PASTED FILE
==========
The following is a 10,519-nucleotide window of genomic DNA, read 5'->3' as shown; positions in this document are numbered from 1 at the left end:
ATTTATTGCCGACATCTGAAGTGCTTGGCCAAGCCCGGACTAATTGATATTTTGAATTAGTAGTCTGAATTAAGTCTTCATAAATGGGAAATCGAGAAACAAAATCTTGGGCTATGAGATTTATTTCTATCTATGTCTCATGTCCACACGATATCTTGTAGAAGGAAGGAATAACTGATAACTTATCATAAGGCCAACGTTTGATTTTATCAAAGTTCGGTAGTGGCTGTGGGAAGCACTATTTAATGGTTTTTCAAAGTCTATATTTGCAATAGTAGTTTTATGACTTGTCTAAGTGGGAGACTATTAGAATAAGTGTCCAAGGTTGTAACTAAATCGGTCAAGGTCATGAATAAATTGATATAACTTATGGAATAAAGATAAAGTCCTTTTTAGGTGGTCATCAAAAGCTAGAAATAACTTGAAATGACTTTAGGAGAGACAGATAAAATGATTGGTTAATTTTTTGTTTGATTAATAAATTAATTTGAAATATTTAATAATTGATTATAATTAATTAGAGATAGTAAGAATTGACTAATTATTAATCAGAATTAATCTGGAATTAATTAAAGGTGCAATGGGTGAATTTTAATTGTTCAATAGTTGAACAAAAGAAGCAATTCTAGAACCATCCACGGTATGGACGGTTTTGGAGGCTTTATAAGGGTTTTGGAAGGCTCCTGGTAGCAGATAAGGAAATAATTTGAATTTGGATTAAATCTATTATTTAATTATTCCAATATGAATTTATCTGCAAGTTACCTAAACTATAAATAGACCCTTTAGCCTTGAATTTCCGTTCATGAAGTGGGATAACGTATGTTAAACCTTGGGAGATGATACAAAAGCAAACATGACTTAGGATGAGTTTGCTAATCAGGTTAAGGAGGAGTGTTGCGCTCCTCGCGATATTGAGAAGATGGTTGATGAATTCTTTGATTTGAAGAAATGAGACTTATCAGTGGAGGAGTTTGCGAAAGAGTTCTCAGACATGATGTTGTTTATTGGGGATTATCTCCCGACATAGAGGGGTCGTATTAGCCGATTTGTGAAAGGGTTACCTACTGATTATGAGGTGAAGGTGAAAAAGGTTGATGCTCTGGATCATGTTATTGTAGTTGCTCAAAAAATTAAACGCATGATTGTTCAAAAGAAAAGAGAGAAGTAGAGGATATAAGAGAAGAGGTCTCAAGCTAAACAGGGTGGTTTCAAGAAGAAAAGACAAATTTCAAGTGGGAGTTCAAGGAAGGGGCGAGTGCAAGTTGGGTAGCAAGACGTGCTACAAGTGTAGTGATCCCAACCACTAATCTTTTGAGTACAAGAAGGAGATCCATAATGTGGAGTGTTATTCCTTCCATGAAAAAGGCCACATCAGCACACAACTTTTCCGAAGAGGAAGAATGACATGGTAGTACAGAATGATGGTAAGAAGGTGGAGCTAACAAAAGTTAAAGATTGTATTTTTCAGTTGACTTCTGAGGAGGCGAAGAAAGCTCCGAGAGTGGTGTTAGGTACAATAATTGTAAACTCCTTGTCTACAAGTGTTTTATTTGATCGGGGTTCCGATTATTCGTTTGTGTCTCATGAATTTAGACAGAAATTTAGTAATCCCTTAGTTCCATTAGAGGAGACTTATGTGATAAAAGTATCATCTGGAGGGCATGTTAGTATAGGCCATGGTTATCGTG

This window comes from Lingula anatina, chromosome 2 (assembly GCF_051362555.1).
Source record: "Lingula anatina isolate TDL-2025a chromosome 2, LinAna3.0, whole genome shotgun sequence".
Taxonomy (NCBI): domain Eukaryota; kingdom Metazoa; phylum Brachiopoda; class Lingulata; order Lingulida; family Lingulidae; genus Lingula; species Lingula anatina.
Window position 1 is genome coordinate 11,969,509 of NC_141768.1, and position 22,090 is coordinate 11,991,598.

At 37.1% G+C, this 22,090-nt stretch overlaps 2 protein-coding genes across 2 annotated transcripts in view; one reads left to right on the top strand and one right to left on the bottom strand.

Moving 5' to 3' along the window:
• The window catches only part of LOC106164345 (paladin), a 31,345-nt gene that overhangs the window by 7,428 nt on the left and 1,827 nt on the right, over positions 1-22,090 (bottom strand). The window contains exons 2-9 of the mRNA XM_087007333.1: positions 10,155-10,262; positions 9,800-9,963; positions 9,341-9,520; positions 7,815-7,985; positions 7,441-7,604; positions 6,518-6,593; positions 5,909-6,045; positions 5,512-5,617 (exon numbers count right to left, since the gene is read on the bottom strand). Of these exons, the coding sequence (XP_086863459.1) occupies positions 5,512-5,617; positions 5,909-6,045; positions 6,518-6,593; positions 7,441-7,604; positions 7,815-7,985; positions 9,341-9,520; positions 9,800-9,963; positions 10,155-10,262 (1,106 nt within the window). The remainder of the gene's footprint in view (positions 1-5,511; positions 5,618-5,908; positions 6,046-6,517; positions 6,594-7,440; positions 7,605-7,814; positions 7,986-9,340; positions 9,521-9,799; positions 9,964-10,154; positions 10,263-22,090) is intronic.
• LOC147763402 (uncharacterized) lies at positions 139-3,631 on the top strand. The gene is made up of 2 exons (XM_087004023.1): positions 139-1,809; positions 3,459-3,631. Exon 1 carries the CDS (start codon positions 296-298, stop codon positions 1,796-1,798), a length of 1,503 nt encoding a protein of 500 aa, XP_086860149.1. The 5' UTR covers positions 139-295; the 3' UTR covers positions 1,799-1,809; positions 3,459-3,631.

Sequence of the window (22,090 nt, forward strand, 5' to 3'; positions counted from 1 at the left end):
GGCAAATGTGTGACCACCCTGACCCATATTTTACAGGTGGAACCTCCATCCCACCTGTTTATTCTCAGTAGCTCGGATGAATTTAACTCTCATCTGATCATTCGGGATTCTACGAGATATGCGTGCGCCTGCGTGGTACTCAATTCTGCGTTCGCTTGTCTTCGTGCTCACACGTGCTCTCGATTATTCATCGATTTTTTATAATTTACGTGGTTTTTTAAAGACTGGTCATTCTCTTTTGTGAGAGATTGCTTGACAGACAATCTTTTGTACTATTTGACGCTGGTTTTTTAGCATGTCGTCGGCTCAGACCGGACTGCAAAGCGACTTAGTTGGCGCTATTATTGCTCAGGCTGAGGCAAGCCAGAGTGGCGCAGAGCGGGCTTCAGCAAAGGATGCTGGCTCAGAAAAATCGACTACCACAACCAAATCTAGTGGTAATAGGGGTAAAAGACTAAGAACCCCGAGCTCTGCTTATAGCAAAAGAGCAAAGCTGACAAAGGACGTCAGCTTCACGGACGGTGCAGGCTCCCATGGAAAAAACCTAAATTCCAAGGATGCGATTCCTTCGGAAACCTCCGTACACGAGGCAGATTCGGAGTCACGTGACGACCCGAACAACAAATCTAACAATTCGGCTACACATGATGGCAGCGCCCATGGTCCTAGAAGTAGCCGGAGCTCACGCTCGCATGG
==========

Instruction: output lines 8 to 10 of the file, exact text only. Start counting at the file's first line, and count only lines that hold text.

Moving 5' to 3' along the window:
• The window catches only part of LOC106164345 (paladin), a 31,345-nt gene that overhangs the window by 7,428 nt on the left and 1,827 nt on the right, over positions 1-22,090 (bottom strand). The window contains exons 2-9 of the mRNA XM_087007333.1: positions 10,155-10,262; positions 9,800-9,963; positions 9,341-9,520; positions 7,815-7,985; positions 7,441-7,604; positions 6,518-6,593; positions 5,909-6,045; positions 5,512-5,617 (exon numbers count right to left, since the gene is read on the bottom strand). Of these exons, the coding sequence (XP_086863459.1) occupies positions 5,512-5,617; positions 5,909-6,045; positions 6,518-6,593; positions 7,441-7,604; positions 7,815-7,985; positions 9,341-9,520; positions 9,800-9,963; positions 10,155-10,262 (1,106 nt within the window). The remainder of the gene's footprint in view (positions 1-5,511; positions 5,618-5,908; positions 6,046-6,517; positions 6,594-7,440; positions 7,605-7,814; positions 7,986-9,340; positions 9,521-9,799; positions 9,964-10,154; positions 10,263-22,090) is intronic.
• LOC147763402 (uncharacterized) lies at positions 139-3,631 on the top strand. The gene is made up of 2 exons (XM_087004023.1): positions 139-1,809; positions 3,459-3,631. Exon 1 carries the CDS (start codon positions 296-298, stop codon positions 1,796-1,798), a length of 1,503 nt encoding a protein of 500 aa, XP_086860149.1. The 5' UTR covers positions 139-295; the 3' UTR covers positions 1,799-1,809; positions 3,459-3,631.